Next you will enter the products or services that your customer is receiving for you. If you already have all of your products set up within your QuickBooks Online system, you can simply select the product or services that they purchased. if you do not have your products and services set up, you can type in a new product or services within the product service field and it will start to create that product or service within your list for you.

When developing your product list, something to keep in mind is that you do not want the list to get so long that it’s unmanageable. You want your products to be detailed enough that you know what was sold, but also general enough that you’re using the same product many times. If you find yourself adding new products every time you create a sales receipt, you may need to take a closer look at your product list. When you have your customer and all of their products enter, make sure that you select a payment method, and select where to deposit the money. If you deposit all of the money from a single sale by itself, you can record that deposit directly into the bank account within QuickBooks online, but this is not a common practice. It is much more likely that this payment will need to be grouped with other payments for a deposit, and in that situation you will deposit the payments into undeposited funds.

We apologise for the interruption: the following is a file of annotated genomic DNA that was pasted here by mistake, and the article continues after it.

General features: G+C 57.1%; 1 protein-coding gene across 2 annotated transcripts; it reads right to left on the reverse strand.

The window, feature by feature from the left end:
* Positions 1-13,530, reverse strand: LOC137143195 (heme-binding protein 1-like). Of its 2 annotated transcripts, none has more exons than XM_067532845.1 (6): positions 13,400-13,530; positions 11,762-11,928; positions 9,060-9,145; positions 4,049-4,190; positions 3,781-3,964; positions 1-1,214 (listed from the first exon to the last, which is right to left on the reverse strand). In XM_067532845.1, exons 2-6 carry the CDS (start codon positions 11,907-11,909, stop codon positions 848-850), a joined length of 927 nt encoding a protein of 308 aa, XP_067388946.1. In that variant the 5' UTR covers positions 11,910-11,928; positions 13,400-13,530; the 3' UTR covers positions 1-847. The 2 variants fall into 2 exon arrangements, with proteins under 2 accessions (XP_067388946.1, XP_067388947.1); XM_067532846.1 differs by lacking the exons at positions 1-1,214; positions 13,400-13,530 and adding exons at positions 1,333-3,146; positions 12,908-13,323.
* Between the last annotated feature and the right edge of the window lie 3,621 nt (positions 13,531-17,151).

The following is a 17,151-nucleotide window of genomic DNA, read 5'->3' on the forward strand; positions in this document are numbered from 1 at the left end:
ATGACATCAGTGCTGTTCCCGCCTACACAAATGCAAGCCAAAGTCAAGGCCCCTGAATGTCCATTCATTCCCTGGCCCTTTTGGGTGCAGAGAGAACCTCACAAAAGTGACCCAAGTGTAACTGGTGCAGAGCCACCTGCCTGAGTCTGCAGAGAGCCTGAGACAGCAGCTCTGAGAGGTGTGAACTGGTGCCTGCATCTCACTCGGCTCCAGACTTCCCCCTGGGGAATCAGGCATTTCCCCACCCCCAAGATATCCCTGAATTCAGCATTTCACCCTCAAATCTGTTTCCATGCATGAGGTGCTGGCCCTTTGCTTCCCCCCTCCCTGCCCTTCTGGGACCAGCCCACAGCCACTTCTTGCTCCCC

In episode seven of this series we will look at how the group and deposit transactions from the undeposited funds window into your bank account. If you scroll down on the sales receipt page you can add sales tax for any state that you have setup within your QuickBooks, apply discounts, and even enter a custom message to your customer. When everything looks right you can preview, print, save, or send an email of this receipt to your customer directly from within QuickBooks.

Now that you’re comfortable with creating sales receipts, tune into episode five for how to create an invoice. Businesses use invoices instead of sales receipts in situations where they are not paid at the time of services, but are instead billing their client for payment later. I am Ingrid Edstrom of Polymath LLC and Ashland Bookkeeping Services. Thanks for watching and stay tuned for more videos coming soon.[/expand]